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Tongass Climate Change Vulnerability Assessment

The future climate in the Tongass National Forest will likely be different than both what we see now, and what we have seen in the past.  According to projections, the Tongass will gradually warm and receive slightly increased precipitation over the next century.  A changing climate in Southeast Alaska influences social, ecological and economic systems. Considerable uncertainty exists, but one method to deal with uncertainty is to create a range of possible scenarios.  For more information, click on the links below which give the full reports and illustrated forecasts in the Tongass National Forest:

Climate Change on the Tongass National Forest - May 13, 2013

Summary Report of the Vulnerability Assessment

Tongass Climate Change Projections: Technical Methods and Interpretation

Climate Change Vulnerability Assessment for Aquatic Resources in the Tongass National Forest - Nov 2014


For more information regarding climate change in the Tongass National Forest, please visit the UAF Scenarios Network for Alaska & Arctic Planning (SNAP) website:  


Historical and Projected Precipitation and Tempature in the Tongass National Forest over 100 years
Historical Annual Precipitation in Tongass National Forest (1971 - 2000)


Projected Annual Precipitation in Tongass National Forest (2090-2099)


Historical Annual Temperature in Tongass National Forest (1971 - 2000)Projected Annual Temperature in Tongass National Forest (2090 - 2099)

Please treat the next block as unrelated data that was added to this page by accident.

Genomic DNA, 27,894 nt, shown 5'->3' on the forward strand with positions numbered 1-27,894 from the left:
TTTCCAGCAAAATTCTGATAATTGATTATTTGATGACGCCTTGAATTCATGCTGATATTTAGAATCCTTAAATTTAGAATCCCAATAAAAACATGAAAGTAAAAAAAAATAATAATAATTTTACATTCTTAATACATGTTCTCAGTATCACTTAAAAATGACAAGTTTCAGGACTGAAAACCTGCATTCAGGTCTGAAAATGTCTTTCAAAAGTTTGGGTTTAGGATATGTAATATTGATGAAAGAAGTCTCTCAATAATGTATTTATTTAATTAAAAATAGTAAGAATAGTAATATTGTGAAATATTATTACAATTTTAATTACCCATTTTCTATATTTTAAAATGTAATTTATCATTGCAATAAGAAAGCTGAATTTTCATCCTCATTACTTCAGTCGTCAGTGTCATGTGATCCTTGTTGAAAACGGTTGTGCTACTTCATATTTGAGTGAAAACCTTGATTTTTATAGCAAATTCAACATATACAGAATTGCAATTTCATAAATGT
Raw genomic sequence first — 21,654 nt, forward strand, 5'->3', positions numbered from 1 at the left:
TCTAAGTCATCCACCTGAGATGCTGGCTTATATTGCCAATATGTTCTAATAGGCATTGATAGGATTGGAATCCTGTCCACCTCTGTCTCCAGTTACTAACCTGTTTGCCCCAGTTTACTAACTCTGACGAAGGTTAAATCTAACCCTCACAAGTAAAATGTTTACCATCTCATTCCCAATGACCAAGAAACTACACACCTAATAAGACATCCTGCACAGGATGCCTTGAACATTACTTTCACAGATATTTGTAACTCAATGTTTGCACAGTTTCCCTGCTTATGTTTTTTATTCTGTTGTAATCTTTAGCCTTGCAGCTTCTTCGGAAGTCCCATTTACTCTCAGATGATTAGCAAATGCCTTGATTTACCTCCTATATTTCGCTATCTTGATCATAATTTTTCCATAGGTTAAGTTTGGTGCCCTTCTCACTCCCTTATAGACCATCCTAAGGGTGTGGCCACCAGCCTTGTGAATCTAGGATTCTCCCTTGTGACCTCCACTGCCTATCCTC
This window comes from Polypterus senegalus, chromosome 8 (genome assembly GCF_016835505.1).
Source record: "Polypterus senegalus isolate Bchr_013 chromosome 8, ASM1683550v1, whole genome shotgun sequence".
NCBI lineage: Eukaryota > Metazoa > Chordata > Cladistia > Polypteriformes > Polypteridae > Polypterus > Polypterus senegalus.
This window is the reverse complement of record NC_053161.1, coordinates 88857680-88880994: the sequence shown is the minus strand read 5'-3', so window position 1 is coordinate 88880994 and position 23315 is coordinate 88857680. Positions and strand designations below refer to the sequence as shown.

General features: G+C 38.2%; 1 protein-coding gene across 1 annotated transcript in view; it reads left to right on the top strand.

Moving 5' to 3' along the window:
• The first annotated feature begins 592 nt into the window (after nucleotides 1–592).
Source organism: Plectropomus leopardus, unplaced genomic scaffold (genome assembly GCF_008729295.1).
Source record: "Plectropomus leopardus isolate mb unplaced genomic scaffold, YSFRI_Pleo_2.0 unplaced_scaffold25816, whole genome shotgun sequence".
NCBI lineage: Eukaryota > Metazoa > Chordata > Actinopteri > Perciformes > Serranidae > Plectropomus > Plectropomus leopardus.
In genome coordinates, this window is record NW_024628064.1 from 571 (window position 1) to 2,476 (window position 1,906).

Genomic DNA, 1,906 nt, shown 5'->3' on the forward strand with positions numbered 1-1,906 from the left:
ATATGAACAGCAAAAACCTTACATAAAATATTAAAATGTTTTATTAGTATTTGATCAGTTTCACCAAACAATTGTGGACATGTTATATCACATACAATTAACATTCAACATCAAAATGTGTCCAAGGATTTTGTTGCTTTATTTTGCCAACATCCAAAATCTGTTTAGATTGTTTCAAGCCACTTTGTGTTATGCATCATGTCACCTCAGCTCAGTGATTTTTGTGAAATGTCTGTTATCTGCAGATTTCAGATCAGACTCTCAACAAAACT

Climate Change Adaptation Workshop  •  April 5, 2011

Project Summary:

The Alaska Coastal Rainforest Center sponsored the Climate Change Adaptation Workshop on April 5, 2011 from 8:30am to 5:00pm. The workshop was developed as an outreach and education program for the community. In response to the uncertainty of climate change, many organizations have developed processes to assess vulnerability of species or systems. Some also have taken vulnerability assessments and built platforms for which climate change scenarios can be evaluated. The processes used challenge our conventional thinking of vulnerability, risk assessment, and planning for future scenarios. In this workshop, the EcoAdapt Climate Adaptation Knowledge Exchange (CAKE) was presented, four climate change adaptation frameworks were explored and discussed, and then a panel discussed the pros and cons of these types of efforts.

The schedule for this event included the following presentations and discussions:

  • Climate Adaptation Knowledge Exchange (CAKE): A shared knowledge base for managing natural systems in the face of rapid climate change. Rachel Gregg, EcoAdapt, Bainbridge Island, WA
  • The ClimateWise Approach: A Framework for Integrating Human and Ecosystem Adaptation. Marni Koopman, GEOS Institute, Ashland, OR
  • Preparing for climate change through science-management collaboration: Examples from the Olympic Peninsula and the North Cascades. Crystal Raymond, US Forest Service, Pacific Northwest Research Station, Seattle, WA
  • Climate scenarios and decision support for Alaska, Scott Rupp, Scenarios Network for Alaska & Arctic Planning, University of Alaska Fairbanks
  • A tool for place-based natural resource management and conservation planning in light of climate change. Erika Rowland, Wildlife Conservation Society, Bozeman, MT
  • Panel discussion that summarized the approaches and strategies presented and facilitated a Q&A about climate change adaptation frameworks

SNAP and NPS Present the Climate Change Scenario Planning Workshop

Scenarios Network for Alaska & Arctic Planning (SNAP) and National Park Service (NPS) presented the Climate Change Scenario Planning Workshop in February 2012. From this workshop, the following four Projected Climate Change Scenarios were created:


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